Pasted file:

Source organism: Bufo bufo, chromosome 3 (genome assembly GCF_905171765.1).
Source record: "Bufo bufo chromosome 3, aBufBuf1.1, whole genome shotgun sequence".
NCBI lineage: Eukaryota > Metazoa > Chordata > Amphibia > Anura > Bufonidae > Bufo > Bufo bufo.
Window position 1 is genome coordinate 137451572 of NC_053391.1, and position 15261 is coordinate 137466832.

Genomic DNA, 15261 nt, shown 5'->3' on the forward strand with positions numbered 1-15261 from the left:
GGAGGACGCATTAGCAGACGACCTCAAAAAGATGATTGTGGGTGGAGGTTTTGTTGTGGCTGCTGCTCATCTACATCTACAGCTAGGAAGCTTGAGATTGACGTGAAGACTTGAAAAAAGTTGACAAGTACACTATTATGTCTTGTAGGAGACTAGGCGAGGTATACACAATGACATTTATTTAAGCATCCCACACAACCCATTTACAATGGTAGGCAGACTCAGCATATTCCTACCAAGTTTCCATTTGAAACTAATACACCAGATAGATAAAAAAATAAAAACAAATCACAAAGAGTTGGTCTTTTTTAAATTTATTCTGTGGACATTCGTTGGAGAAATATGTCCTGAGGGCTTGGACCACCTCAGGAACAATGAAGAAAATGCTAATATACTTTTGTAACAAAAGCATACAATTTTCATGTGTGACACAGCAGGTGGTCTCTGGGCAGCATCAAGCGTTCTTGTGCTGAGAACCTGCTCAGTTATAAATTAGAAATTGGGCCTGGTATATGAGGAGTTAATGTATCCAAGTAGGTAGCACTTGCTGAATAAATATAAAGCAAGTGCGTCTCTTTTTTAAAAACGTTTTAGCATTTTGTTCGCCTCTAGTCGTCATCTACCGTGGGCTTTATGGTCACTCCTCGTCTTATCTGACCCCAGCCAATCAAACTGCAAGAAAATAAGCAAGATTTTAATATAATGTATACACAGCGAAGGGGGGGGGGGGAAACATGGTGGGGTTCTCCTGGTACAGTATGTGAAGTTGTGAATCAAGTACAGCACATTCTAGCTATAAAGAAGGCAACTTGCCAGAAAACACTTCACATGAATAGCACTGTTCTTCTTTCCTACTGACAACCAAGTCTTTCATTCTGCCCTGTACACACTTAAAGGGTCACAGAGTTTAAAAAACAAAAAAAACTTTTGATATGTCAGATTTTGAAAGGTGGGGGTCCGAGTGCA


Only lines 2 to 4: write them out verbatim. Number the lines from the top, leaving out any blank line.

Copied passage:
Source record: "Bufo bufo chromosome 3, aBufBuf1.1, whole genome shotgun sequence".
NCBI lineage: Eukaryota > Metazoa > Chordata > Amphibia > Anura > Bufonidae > Bufo > Bufo bufo.
Window position 1 is genome coordinate 137451572 of NC_053391.1, and position 15261 is coordinate 137466832.